(Kozier p.1135 Box 44-1)
Trigeminal neuralgia. This is an intense stablike pain that is distributed by one or more branches of the trigeminal nerve (5th cranial). The pain is usually experienced on parts of the face and head; for example, gums, eye, cheek and surface of the head.
4.) Identify common pain syndromes:
Pain with underlying pathology syndromes (1st example)
- Headache. This common somatic pain can be caused by either intra cranial or extra cranial problems. To establish a plan to prevent or trat headache, the nurse needs to assess the quality, location, onset, duration and frequency of the pain, as well as any signs and symptoms that precede the headache
4.) Identify common pain syndromes:
Pain with underlying pathology syndromes (2nd example)
Cancer pain syndrome. These syndromes can result from the progression of the disease or from efforts to cure or control the disease
4.) Identify common pain syndromes:
Pain with underlying pathology syndromes (3rd example)
Myofascial pain syndrome. This pain occurs in the muscles and fascia. It is characterized by muscle spasm, tenderness, stiffness, limitation of movement, and weakness. The pain is often described as dull or aching, and the intensity varies from severe and disabling to mild
5. What is Nociception?
(Kozier p 1135-1136)
The receptors that transmit pain sensation are called nociceptors.
(The peripheral nervous system includes primary sensory neurons socialized to detect tissue damage and to evoke the sensation of touch, heat, cold, pain and pressure.)
5. How might nociceptors be stimulated?
Nociceptors can be excited by mechanical, thermal or chemical stimuli.
5. What are the four processes involved in nociception?
perception and
5. What happens during the transduction phase?
Noxious stimuli (tissue injury) trigger the release of biochemical mediators (bradykinin, serotonin) that sensitize nociceptors
Noxious or painful stimulation also causes movement of ions across cell-membranes, which excites nociceptors
5. What are the three segments of transmission?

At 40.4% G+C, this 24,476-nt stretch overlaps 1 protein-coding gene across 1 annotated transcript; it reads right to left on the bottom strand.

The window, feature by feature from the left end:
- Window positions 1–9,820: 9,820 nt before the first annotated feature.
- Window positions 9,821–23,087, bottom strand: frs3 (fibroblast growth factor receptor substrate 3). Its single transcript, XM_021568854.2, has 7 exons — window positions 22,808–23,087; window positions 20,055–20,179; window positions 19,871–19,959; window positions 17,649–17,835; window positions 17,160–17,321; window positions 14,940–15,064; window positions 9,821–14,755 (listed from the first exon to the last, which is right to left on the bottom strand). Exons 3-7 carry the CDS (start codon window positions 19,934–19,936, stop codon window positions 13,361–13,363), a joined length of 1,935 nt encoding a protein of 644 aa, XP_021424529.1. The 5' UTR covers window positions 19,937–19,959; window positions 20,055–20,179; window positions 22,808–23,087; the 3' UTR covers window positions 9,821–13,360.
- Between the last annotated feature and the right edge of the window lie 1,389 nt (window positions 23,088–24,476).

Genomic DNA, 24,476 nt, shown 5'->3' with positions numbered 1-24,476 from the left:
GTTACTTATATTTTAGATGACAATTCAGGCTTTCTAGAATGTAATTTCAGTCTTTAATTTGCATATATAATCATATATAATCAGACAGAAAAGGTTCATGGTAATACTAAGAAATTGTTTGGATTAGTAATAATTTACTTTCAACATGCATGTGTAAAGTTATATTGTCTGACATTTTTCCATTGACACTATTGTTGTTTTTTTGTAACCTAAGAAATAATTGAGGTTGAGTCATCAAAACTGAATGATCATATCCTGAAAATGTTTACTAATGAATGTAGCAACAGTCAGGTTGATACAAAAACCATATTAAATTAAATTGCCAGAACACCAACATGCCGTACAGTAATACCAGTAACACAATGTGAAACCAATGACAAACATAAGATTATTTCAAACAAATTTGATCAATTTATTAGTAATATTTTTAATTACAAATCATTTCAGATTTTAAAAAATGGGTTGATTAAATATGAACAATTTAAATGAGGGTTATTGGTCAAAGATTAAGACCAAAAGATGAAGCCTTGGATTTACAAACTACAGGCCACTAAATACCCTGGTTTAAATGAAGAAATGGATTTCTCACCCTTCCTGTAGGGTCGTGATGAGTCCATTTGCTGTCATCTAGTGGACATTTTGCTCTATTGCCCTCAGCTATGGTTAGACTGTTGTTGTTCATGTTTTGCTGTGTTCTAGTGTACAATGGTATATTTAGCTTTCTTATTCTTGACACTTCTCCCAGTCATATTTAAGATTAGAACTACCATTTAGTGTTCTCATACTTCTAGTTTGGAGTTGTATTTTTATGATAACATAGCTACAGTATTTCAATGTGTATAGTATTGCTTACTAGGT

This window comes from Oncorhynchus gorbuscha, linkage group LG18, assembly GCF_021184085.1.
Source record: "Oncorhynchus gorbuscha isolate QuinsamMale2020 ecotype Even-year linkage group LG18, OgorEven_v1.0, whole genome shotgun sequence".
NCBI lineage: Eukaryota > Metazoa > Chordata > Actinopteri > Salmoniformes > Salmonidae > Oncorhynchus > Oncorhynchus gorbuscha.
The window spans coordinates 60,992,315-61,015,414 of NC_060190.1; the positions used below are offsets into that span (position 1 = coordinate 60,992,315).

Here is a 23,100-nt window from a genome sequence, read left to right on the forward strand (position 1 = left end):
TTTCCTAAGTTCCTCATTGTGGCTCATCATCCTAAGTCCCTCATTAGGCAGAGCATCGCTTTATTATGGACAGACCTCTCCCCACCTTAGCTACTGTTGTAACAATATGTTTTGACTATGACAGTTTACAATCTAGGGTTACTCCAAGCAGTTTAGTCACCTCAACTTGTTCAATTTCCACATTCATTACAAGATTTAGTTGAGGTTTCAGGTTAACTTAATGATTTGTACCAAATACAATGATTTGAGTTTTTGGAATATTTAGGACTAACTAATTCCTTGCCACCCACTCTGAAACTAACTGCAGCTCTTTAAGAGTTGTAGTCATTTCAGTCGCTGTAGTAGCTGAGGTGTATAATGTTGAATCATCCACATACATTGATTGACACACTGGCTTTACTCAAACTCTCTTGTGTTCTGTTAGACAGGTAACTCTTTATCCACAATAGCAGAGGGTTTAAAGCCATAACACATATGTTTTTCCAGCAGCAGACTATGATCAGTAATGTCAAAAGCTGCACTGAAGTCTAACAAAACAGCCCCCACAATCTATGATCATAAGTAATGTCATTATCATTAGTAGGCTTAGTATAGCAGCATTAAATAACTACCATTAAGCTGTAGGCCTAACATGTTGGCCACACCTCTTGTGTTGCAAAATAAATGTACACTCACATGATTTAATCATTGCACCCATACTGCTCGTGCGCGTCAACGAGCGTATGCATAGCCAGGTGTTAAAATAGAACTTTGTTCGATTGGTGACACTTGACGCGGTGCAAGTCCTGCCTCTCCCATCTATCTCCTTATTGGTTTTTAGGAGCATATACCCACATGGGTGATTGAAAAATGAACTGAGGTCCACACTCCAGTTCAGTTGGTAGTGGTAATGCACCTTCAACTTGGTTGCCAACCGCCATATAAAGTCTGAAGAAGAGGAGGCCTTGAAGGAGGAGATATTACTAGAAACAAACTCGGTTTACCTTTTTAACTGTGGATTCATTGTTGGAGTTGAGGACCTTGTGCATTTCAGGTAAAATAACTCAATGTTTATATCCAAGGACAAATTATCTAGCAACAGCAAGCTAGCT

1. the pain impulse travels from the peripheral nerve fibers to the spinal cord
2. transmission from the spinal cord and ascension, via spinothalamic tracts, to the brain stem and thalamus.
3. Involves transmission of signals between the thalamus to the somatic sensory cortex where pain perception occurs.
5. What are the two types of nociceptor fibers and what do they transmit?
1. C fibers transmit dull aching pain
2.A-delta fiber transmit sharp localized pain
5. What happens during the third process, perception?
Client becomes conscious of the pain. (It is believed that pain perception occurs in the cortical structures, which allows for different cognitive behavioral strategies to be applied to reduce the sensory and affective components of pain. Such as distraction)
5. What happens during the fourth process, modulation?
neurons in the brain stem send signals, back down to the dorsal horn of the spinal cord; descending fibers release substances such as endogenous opioids, serotonin, and norepinephrine, which can inhibit the ascending noxious (painful) impulses.
5. When would the pain reliever ibuprofin work in these processes?
Pain medications can work during the Transduction phase by blocking the production of prostaglandin (ibuprofen) or by decreasing the movement of ions across the cell membrane
6.) Identify types of pain stimuli (Kozier p 1135 tables 44-2)
6. What might mechanical stimulus be caused by?
1. Trauma to body tissues (surgery)(irritation of the pain Receptors)
2. Alterations in body tissue (edema)/Pressure on pain receptors
3. Blockage of body duct (Distention of the lumen of the duct)
4. Tumor (Pressure on the pain receptors)
5. Muscle spasm (Stimulation of pain receptors )
6. What might thermal stimulus be caused by?
Extreme heat or cold (burns): Tissue destruction; stimulation of thermosenstive pain receptors
6. What might chemical stimulus be caused by?
Stimulation of pain receptors because of accumulated lactic acid (and other chemicals, such as bradykinin and enzymes) in tissues
Muscle spasm: (Tissue ischemia secondary to mechanical stimulation (see above)
7. Who arrived at the "gate control theory" re: pain?
Melzack and Wall’s gate control theory (1965)
7. What is the gate control theory. (Kozier p.1137)
peripheral nerve fibers carrying pain to the spinal cord can have their input modified at the spinal cord level before transmission to the brain. Synapses in the dorsal horns act as gates that close to keep impulses from reaching the brain or open to permit impulses to ascend to the brain.
7. What else might influence the 'gate' of pain being open or closed?